Why using winter tires year-round is risky

While it may seem like a way to save time and money, using snow tires year-round can have unintended consequences and may put you at risk for unexpected expenses or worse. What are the possible perils?

Why using winter tires year-round is risky

It's a hassle to change your tires with the seasons. You wouldn't be the first person tempted to leave winter tires on your vehicle all year long. However, because of how winter tires are made, doing so can cause unexpected long-term problems. The result? The time you save by not changing them may end up seeming minor compared to the cost of replacing them outright.

What's the problem with leaving winter tires on a vehicle all year?

The parts in your car are manufactured with specific functions in mind. That means their performance depends on the conditions in which they are deployed. Winter tires are no different.

  • While it's certainly possible to drive on them during summer, because of how they are manufactured you may cause serious and unexpected damage to the tires and your car.

What happens to winter tires during the summer?

Winter tires are specifically crafted to function best in cold temperatures: the rubber compound used to make them isn't meant to handle the hot days of summer.

  • Summer heat can cause these compounds to wear out faster, meaning that you'll need to replace the tires sooner. That's a waste of time and money that could have been avoided by using the right tires in the first place.
  • Winter tires, too, aren't meant to handle simmering hot asphalt. The increased air pressure within the tire could cause the tire to fail, potentially resulting in loss of vehicle control.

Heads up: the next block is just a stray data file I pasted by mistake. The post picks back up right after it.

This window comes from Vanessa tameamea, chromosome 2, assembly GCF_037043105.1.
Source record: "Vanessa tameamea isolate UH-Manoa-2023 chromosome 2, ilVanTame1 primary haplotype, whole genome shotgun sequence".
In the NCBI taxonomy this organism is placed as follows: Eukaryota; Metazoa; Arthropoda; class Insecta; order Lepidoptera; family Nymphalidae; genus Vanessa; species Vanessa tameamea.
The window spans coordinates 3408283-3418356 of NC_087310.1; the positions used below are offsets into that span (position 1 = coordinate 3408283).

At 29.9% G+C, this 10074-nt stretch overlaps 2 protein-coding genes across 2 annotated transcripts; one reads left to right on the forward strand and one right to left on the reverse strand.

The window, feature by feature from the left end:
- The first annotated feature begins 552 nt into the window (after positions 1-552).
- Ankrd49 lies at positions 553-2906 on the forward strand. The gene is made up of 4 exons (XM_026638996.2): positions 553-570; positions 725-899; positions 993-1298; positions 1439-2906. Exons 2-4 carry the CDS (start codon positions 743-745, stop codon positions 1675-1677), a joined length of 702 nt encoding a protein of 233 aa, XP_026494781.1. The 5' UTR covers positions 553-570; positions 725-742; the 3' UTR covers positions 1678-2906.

What about using all-season tires?

It's certainly true that some people try to avoid changing their tires by using all-season tires throughout the year, rather than alternating between summer and winter tires.

  • In mild winters with light snow, all-seasons are satisfactory. Unfortunately, while they can serve as a jack of all trades, they are a master of none: in heavy snow, ice and slush, all-season tires simply aren't up to the task.
  • Also, certain provinces (like Quebec) mandate that winter tires must be installed on your car by a specific date. Check with local government agencies if you are unsure.

Does four-wheel drive mean I need not worry about winter tires?

When it comes to winter driving, there simply are no shortcuts.

  • Although four-wheel drive can improve traction during acceleration, it doesn't help at all when you need to hit the brakes. Couple that with the slippery conditions of winter driving and you have a potentially dangerous situation.

The advantages of proper winter tire use

Using winter tires when and how they're designed to be used will help:

  • Keep you safer and save you money
  • Provide better vehicle control when road conditions are dangerous
  • Enable shorter stopping distances on snow and ice
  • Prevent unnecessary wear during the summer months

There's simply no good reason to try using winter tires all year long. The savings are offset by the risks. However, by using them properly during the harsh winter months you'll reap a whole slew of benefits, including greater peace of mind.

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